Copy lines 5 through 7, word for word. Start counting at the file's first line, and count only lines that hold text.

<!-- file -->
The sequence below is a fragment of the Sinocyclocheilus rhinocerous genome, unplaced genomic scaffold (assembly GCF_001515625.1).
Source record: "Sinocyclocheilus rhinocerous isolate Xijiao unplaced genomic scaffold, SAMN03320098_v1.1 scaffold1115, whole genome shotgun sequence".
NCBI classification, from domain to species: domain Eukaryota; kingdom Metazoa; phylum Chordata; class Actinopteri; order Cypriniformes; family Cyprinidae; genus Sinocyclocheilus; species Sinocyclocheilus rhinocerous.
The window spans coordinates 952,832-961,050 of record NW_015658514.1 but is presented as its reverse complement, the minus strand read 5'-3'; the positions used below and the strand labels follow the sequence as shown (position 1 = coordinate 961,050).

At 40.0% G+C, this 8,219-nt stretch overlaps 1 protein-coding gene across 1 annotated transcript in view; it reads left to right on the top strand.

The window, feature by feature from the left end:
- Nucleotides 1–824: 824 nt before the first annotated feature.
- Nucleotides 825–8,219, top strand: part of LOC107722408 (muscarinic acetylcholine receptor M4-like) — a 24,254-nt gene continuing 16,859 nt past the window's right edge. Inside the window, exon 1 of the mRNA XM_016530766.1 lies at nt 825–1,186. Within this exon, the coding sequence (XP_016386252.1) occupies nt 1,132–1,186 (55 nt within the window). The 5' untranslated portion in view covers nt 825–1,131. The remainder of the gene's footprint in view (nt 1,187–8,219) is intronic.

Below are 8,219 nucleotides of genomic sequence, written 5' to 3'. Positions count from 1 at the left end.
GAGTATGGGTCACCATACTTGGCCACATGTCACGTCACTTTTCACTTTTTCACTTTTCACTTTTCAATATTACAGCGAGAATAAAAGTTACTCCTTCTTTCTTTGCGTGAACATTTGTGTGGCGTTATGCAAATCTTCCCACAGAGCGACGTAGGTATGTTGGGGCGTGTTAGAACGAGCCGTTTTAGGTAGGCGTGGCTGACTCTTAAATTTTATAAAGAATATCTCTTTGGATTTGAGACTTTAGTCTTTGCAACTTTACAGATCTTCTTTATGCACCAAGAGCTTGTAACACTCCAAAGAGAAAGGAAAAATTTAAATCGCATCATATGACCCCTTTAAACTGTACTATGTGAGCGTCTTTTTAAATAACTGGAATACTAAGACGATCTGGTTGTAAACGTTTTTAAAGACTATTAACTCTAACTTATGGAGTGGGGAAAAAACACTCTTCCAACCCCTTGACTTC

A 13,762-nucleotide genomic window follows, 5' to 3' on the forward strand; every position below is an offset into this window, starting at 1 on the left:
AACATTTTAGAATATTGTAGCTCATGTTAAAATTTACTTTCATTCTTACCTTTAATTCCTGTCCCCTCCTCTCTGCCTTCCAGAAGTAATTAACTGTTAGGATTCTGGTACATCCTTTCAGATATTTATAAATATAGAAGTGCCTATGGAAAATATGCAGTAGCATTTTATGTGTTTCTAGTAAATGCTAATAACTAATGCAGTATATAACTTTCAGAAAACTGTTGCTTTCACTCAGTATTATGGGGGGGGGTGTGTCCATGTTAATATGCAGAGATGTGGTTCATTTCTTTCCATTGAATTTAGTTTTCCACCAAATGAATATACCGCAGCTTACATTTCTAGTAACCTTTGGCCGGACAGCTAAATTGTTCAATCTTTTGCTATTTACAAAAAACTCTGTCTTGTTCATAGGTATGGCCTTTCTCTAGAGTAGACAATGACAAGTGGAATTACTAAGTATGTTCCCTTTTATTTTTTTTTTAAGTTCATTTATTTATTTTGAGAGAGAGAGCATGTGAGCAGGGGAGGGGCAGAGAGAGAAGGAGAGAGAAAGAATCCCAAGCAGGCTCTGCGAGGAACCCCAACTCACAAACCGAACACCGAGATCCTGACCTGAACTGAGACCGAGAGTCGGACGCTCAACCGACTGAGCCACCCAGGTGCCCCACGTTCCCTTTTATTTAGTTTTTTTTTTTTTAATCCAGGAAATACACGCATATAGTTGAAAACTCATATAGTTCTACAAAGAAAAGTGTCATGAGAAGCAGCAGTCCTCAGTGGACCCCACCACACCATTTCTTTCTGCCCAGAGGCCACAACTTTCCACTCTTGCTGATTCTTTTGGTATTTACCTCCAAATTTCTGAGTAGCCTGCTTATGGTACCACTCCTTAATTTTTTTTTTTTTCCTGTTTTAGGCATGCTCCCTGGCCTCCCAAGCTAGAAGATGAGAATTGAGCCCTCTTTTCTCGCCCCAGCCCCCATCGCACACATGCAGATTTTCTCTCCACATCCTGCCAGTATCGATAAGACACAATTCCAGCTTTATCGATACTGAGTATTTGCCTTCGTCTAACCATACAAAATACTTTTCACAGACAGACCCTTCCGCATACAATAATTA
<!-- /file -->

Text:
At 40.0% G+C, this 8,219-nt stretch overlaps 1 protein-coding gene across 1 annotated transcript in view; it reads left to right on the top strand.

The window, feature by feature from the left end:
- Nucleotides 1–824: 824 nt before the first annotated feature.